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Black Hole is a twelve-issue comic book limited series written and illustrated by Charles Burns . Create a book · Download as PDF · Printable version. Nov 13, Posts about Black Hole comic book written by Mars Will Send No More. #54 of the Jack Kirby Collector, available for free download in PDF. Black Hole (Pantheon Graphic Library) [Charles Burns] on in an extraordinary range of comics and projects, from Iggy Pop album covers to the.

Ecocritics continue to privi- lege metonymy over metaphor for its positive ethical and ecological po- tentials as well.

Metaphor has the tendency to enact the disappearance of the ecological into an anthropocentric process of replacement.

Metonymy, while also contiguous, makes visible the mundane, cumulative effects of these perceptual habits. In reexamining the role of metonymy, Meehan sets up a useful framework for reading ecologically productive metonymic language in environmentally minded prose. Within Ault's framework, the juxtaposition of images in panels is one of the key features of metonymy in comics. However, image juxtaposition can also produce metaphorical expressions.

This metaphorical panel transition aligns well with Hsu's explanation of the conditioned and thus obfuscating contiguity of metaphorical depictions of ecology in prose. A conditioned reader sees juxtaposed comic images and reads them as a passage of time without a second thought.

The distinction is important because when Burns deploys metonymic contiguity, it stands out as it jars the reader, shedding light on the cumulative effects of previously unnoticed per- ceptual habits—which Hsu argues is a key to interrogating dominant ideologies In the course of their plotlines, each central protagonist con- tracts a disease that manifests as a physical mutation that connects them to ecological imagery repeated throughout the book. Keith is infatuated with Chris, but Chris becomes involved with Rob, a more popular teenager.

A facially mutated teen named Dave has been obsessed with Chris for a long time, and, in the chaotic aftermath of the disease's emergence, Dave engineers Rob's murder.

Mars Will Send No More!

The third protagonist, Eliza, forms a durable romantic bond with Keith by the book's end. The sequence opens as Keith is in biology class dissecting a frog and becomes dizzy. Before fainting, he sees four visions, each vaginal to a degree, depicted in juxtaposed panels: the opening he has cut into the frog, a gash in the sole of a foot, a large tear opening up the skin of Chris's back, and a hand over a vagina.

Keith's visions, juxtaposed images of dissimilar objects, are nevertheless bound to each other through their form and position, and take on a relational connotation. Ault explains a key panel sequence in Zippo's transformation: the curtain is itself doubled by perspective, suggesting that there is nothing behind the curtain except another 4 I S L E curtain,.

These are moments when comics' meton- ymy is most relevant to character identity formations, the audience's relationship to characters, and the space being depicted. Analyzed through Ault's framework, Burns's multilayered narrative strategies demonstrate how Lacan's categories such as the gaze, the imaginary, the symbolic, and the real can illuminate one another and allow word and image to simultaneously operate at the level of the world of the story as well as within the metonymic contiguity on the space of the page.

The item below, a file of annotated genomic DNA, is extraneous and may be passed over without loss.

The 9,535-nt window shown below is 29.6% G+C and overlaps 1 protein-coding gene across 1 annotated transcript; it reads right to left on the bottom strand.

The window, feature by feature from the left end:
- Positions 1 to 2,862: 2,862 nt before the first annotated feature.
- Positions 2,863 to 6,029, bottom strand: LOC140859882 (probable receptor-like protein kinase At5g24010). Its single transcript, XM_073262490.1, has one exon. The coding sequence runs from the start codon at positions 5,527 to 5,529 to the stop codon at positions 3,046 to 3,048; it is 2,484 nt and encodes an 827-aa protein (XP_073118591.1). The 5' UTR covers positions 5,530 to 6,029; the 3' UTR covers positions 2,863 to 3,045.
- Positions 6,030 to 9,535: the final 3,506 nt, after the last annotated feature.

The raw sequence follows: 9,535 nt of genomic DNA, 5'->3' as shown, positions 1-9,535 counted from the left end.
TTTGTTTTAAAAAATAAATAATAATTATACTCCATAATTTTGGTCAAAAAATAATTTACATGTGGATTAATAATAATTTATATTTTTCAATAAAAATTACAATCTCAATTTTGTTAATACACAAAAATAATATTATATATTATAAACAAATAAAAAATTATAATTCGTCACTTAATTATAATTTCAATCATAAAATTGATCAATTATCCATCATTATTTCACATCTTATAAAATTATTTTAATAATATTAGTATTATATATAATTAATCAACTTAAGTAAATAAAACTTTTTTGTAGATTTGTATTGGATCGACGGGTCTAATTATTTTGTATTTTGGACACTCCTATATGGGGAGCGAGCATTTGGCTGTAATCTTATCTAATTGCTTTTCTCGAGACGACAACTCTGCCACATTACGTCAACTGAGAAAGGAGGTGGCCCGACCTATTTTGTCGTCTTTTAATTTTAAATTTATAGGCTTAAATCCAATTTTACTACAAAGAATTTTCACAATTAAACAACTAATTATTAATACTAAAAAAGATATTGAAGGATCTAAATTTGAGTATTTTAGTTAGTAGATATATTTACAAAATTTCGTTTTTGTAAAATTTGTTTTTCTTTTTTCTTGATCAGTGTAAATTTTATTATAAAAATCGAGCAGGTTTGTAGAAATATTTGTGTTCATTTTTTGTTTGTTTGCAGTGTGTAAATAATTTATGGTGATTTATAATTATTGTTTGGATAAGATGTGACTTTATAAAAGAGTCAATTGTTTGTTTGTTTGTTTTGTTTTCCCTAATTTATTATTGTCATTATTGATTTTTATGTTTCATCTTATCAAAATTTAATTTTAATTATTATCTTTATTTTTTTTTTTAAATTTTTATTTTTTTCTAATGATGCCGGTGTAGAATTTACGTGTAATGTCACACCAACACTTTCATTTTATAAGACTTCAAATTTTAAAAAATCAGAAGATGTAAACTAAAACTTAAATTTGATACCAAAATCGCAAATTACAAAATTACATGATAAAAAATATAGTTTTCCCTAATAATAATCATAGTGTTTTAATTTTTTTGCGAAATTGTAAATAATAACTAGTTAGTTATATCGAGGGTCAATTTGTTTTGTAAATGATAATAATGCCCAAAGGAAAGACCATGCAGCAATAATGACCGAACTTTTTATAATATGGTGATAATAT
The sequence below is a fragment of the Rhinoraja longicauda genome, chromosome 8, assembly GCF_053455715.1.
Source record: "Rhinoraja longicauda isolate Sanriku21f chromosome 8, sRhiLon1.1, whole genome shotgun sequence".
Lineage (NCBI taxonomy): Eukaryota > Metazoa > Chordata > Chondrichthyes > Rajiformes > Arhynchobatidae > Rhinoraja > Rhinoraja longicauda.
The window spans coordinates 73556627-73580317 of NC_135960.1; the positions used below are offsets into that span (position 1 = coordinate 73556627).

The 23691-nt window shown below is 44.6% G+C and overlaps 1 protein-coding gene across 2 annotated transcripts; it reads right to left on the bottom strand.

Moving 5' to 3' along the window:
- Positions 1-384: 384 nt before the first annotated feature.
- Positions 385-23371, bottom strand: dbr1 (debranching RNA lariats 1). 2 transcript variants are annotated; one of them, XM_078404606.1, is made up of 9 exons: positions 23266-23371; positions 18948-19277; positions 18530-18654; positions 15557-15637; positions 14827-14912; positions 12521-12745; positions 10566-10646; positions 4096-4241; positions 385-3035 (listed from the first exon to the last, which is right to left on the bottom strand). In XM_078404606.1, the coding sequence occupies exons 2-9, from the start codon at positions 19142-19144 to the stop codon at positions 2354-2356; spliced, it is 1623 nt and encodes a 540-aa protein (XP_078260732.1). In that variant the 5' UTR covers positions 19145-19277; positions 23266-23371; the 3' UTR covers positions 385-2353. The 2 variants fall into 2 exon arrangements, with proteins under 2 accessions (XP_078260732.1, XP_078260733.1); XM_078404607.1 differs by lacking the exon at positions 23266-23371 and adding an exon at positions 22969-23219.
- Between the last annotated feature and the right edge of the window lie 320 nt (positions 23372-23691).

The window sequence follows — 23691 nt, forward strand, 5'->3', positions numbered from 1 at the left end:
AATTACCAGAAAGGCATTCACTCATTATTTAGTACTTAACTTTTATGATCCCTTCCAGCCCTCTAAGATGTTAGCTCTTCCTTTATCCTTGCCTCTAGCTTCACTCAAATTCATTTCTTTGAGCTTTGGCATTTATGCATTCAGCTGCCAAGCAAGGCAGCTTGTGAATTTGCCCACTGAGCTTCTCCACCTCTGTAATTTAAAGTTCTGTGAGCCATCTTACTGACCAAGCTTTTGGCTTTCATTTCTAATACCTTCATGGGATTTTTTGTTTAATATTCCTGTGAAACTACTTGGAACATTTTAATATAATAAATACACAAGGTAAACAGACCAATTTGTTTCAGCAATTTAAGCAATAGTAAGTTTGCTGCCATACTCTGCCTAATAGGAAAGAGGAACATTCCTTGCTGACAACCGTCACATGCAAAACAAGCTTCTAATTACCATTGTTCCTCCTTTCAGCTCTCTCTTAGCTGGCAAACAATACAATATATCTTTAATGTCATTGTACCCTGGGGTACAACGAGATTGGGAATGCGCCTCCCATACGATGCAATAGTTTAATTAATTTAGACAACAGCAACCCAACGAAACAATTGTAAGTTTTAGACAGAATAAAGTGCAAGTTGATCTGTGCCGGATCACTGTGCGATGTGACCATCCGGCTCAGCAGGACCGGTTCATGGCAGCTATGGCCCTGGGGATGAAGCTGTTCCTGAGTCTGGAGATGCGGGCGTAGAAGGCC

In his metonymic analysis of prose, Meehan has a parallel to Ault. The panels of Keith's vision function to create a metynomic effect similar to the tears in Zippo's curtain and costume. Burns uses the comic's page to capture the viewer in a simultaneous, multiple gaze, concentrated in the repetition of the wound.

The panels give way to their contents, and the wounds in these panels are echoed in the facing page. When Keith catches the disease, he develops tadpole tails growing out of the sides of his ribs, evoking the frog on his lab table as well as the mutant tail of his lover, Eliza.

When Chris catches it sexu- ally from Rob, her symptom is constantly shedding skin—a constant state of being repulsed by something that she recently was.

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She feels that way through most of the book but not at the end. Burns splits this mass unconventionally into 26 panels, through a com- bination of circular and vertical gutters. The objects in these panels will return multiple times throughout the book, revealing that their actual contiguous relationship to each other is thematic, temporal, and physi- cal.

The wound becomes the expression of Chris's mutation, the breaking and shedding of her skin. After Rob is murdered, the wound becomes a cut in Chris's foot, while Keith is again in a position to vie for Chris's attention. When Keith contracts the disease from Eliza, the wound appears as Eliza's vagina.

In contrast to Chris, Eliza is comfortable with her mutation, her tail. She is also the character most comfortable with her sexuality. In contrast to Eliza, Rob, arguably the most popular and norma- tively manly of the teens, gains a talking vagina on his neck.

Down with the kids

Because she is an artist, Eliza is arguably Black Hole's most visually oriented character. Keith verbally relinquish- es his pursuit of Chris. The metonymic plotting of this transaction is a Lacanian moment of frustration, the imaginary lack of a real object Dor In this framework, the real object of Keith's desire will become the absence of the object he has been seeking.